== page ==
King's Cross Station
King's Cross is a major terminus which opened in 1852. It is the southern terminus of the East Coast Main Line, providing high speed inter-city services to Yorkshire, the North East and Scotland.
Opened in 1899, Marylebone is the youngest of London's main line terminal stations, and also one of the smallest, having opened with half the number of platforms originally planned. It is also the only London terminal station to host only diesel trains, having no electrified lines. Two new platforms were added in 2006 to accommodate increases in services and passengers.
Oxford Street is Europe’s busiest shopping street and is home to a number of major department and flagship stores, as well as hundreds of smaller shops. Although not the most expensive or fashionable, it is the biggest shopping street within inner London. The street follows the route of a Roman road, the ‘via Trinobantina’, which linked Hampshire with Colchester and became one of the major routes in and out of the city.
Park Lane is about three quarters of a mile (1.2 km) in length, and runs north from Hyde Park Corner to Marble Arch, along the length of the eastern flank of Hyde Park. To the east of the road is Mayfair. Despite the traffic noise the road is still upmarket, featuring five-star hotels such as The Dorchester and Grosvenor House Hotel, as well as showrooms for several sports car makers.
An area, rather than a street, Mayfair is now mainly commercial, with many former homes converted into embassies, offices for major corporations headquarters, hedge funds and real estate businesses. There remains a large number of residential properties as well as exclusive shops and restaurants. It is also home to London's largest concentration of 5* hotels. Rents are among the highest in London and the world.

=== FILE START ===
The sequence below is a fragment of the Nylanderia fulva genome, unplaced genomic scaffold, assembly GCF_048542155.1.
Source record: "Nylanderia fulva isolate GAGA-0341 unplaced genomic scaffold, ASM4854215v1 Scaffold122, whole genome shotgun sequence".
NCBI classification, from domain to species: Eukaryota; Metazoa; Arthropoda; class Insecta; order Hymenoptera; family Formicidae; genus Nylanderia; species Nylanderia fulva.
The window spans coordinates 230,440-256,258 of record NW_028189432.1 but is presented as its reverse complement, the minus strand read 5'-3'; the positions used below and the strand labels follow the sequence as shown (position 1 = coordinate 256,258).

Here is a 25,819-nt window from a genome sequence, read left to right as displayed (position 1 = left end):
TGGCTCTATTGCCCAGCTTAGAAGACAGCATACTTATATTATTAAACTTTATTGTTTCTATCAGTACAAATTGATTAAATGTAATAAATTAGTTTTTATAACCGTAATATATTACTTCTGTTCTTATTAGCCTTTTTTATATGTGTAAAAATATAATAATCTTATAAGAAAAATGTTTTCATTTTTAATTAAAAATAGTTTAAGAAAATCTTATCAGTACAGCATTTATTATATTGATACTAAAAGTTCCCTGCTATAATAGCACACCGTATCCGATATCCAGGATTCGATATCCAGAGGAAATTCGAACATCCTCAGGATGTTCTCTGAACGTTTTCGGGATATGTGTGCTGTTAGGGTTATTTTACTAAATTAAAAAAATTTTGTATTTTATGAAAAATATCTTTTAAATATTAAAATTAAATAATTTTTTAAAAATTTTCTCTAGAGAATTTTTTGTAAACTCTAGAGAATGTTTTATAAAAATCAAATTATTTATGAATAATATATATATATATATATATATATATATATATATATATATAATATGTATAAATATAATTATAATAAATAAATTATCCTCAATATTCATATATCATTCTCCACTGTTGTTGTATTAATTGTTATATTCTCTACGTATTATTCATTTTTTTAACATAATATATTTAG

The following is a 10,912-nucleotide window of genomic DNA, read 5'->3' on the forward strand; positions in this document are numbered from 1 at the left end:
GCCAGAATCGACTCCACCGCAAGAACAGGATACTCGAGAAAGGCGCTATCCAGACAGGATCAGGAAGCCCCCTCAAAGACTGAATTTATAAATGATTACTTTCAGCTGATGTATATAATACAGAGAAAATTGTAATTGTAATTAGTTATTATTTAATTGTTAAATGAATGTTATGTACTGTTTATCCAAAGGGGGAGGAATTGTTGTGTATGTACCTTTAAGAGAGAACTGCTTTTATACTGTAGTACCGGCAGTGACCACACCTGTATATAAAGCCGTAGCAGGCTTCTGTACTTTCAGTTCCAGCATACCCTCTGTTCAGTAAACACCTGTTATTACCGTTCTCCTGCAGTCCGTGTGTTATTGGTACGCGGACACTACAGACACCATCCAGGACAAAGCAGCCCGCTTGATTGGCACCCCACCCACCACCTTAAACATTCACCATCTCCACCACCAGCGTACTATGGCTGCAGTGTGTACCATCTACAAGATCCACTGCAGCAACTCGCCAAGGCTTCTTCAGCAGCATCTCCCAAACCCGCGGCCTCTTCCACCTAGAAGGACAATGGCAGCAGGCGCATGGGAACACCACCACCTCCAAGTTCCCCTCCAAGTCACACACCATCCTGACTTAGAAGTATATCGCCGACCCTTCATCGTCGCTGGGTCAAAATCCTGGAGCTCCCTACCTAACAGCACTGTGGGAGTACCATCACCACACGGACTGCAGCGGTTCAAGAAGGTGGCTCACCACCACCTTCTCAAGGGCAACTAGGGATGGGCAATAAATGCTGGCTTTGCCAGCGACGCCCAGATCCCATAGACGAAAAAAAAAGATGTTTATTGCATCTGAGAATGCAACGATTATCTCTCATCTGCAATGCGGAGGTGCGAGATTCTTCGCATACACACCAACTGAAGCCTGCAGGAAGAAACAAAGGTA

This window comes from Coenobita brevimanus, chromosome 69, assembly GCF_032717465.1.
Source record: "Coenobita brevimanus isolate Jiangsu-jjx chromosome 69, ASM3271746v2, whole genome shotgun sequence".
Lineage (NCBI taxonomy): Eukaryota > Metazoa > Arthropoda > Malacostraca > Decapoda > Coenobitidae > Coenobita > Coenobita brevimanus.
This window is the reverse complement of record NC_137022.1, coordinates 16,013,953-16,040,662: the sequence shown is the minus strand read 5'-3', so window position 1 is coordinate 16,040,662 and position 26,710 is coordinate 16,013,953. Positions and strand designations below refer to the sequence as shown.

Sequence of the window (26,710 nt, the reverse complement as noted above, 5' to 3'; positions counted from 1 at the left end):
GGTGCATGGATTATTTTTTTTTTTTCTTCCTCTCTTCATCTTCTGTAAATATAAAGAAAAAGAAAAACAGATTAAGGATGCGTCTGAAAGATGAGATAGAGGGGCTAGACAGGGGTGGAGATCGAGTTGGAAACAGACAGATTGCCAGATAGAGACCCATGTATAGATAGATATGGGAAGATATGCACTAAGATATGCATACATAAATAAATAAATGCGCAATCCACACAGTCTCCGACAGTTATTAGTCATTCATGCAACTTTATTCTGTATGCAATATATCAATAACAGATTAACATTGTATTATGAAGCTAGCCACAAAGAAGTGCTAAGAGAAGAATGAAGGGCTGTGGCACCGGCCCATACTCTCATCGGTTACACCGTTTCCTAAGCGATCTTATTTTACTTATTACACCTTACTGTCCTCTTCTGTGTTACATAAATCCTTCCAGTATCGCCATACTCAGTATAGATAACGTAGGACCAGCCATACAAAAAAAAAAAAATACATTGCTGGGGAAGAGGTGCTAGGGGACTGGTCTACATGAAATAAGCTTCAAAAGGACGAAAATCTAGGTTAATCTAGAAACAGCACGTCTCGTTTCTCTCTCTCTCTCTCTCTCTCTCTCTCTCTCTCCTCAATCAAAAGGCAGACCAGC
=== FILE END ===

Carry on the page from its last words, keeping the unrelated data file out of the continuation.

One of the widest and straightest streets in London, Piccadilly runs from Hyde Park Corner in the West to Piccadilly Circus in the East. Originally Portugal Street, this iconic thoroughfare is home to some of London’s most notable landmarks: Simpsons of Piccadilly, The Royal Academy of Arts and The British Academy of Film and Television Arts.
Bond Street, consisting of two sections, has been a fashionable shopping street since the 18th century - the southern section is known as Old Bond Street and the longer northern section is known as New Bond Street. It is one of the most expensive strips of real estate in the world and, in 2010, it was Europe's most expensive retail location.
Regent Street is one the major shopping streets in the West End and was named after the Prince Regent (George IV). Every building in the street is at least Grade II listed. It is well known for the Christmas illuminations, Apple’s first European store and Hamleys toy store.
(Great) Marlborough Street
The construction of Great Marlborough Street began in the early 18th century and named in honour of the commander of the English Army, John Churchill, 1st Duke of Marlborough. In the 19th century the street was largely commercialised and remains so today. Most of the buildings date from the Victorian era or later.